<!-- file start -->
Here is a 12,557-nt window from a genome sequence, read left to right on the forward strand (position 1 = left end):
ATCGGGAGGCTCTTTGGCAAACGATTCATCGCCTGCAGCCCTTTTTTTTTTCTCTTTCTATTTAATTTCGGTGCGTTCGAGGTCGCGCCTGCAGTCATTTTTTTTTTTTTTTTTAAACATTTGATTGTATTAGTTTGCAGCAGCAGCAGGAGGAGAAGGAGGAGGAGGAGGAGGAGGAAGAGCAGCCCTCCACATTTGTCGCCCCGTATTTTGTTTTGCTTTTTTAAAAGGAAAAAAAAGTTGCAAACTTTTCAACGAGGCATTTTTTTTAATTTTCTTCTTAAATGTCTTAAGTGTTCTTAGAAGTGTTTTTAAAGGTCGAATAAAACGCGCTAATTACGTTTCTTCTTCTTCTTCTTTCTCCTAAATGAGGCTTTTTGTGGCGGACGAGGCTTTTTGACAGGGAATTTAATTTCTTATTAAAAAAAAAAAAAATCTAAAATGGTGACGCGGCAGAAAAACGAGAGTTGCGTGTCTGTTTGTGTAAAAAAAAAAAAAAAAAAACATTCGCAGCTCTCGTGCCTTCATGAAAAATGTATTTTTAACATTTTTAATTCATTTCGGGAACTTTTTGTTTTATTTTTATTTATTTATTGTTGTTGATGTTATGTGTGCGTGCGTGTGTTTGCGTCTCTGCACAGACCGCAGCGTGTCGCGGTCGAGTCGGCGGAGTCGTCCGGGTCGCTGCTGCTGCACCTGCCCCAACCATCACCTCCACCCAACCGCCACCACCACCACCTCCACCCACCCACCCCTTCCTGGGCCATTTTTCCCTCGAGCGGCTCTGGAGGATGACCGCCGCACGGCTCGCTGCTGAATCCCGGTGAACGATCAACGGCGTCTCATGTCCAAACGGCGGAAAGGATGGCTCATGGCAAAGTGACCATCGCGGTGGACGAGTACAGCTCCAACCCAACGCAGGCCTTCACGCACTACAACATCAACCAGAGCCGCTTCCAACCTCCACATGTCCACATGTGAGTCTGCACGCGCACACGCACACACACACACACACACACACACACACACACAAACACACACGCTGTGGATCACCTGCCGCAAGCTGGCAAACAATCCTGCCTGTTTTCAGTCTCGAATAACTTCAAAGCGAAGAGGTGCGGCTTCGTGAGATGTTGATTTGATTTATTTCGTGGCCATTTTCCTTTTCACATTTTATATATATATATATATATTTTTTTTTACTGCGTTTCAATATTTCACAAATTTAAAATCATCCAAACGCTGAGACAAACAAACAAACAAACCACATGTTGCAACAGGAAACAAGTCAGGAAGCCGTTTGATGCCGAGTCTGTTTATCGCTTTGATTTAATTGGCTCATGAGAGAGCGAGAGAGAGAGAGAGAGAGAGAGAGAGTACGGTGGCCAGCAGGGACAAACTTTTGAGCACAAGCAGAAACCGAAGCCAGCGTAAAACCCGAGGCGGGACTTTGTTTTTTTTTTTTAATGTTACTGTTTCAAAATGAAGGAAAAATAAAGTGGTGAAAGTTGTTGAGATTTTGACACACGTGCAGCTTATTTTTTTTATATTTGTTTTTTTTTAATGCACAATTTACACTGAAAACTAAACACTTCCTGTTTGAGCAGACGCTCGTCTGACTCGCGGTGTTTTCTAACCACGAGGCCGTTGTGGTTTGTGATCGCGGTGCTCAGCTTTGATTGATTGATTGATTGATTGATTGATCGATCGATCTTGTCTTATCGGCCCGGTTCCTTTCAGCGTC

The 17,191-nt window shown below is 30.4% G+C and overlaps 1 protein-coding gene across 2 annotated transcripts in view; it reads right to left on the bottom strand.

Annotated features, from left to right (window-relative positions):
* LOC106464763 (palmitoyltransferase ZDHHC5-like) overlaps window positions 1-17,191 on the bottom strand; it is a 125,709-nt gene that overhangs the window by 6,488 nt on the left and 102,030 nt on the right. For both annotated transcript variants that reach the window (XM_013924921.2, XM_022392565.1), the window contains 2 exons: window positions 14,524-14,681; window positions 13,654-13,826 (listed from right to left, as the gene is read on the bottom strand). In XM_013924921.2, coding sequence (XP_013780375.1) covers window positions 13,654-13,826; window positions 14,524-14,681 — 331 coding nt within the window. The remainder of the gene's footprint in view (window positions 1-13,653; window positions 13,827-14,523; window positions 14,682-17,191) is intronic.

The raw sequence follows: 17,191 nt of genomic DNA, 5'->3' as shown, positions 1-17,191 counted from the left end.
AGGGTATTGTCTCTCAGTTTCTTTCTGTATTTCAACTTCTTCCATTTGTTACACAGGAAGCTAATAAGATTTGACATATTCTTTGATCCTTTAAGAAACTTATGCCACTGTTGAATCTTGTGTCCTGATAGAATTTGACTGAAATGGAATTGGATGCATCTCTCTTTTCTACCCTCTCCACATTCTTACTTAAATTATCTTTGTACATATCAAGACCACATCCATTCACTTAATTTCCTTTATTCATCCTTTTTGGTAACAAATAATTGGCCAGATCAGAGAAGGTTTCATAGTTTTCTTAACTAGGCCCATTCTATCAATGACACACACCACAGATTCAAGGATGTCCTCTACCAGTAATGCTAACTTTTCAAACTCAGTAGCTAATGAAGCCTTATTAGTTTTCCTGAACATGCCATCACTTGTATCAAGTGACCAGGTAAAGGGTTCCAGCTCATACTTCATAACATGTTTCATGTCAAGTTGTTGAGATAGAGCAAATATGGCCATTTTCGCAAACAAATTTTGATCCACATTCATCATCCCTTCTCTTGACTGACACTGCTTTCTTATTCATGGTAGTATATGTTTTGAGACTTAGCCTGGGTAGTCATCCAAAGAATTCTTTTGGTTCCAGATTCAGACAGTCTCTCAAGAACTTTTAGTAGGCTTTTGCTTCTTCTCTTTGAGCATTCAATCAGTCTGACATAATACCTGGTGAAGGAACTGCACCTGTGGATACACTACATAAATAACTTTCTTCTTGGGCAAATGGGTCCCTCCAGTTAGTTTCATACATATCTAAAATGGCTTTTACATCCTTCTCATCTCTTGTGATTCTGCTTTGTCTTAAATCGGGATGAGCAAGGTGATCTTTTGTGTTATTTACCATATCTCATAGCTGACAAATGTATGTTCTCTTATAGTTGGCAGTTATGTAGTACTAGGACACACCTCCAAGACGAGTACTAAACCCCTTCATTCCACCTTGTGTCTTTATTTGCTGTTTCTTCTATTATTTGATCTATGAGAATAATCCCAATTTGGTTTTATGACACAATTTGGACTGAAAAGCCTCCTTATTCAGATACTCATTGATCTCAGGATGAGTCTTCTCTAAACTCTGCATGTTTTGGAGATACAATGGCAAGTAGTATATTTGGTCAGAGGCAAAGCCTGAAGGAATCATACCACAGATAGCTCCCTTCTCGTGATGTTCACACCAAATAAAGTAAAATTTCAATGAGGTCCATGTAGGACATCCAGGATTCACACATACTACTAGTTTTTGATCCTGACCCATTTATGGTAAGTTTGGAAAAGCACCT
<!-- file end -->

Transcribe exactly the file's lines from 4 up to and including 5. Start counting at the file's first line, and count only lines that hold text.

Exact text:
Annotated features, from left to right (window-relative positions):
* LOC106464763 (palmitoyltransferase ZDHHC5-like) overlaps window positions 1-17,191 on the bottom strand; it is a 125,709-nt gene that overhangs the window by 6,488 nt on the left and 102,030 nt on the right. For both annotated transcript variants that reach the window (XM_013924921.2, XM_022392565.1), the window contains 2 exons: window positions 14,524-14,681; window positions 13,654-13,826 (listed from right to left, as the gene is read on the bottom strand). In XM_013924921.2, coding sequence (XP_013780375.1) covers window positions 13,654-13,826; window positions 14,524-14,681 — 331 coding nt within the window. The remainder of the gene's footprint in view (window positions 1-13,653; window positions 13,827-14,523; window positions 14,682-17,191) is intronic.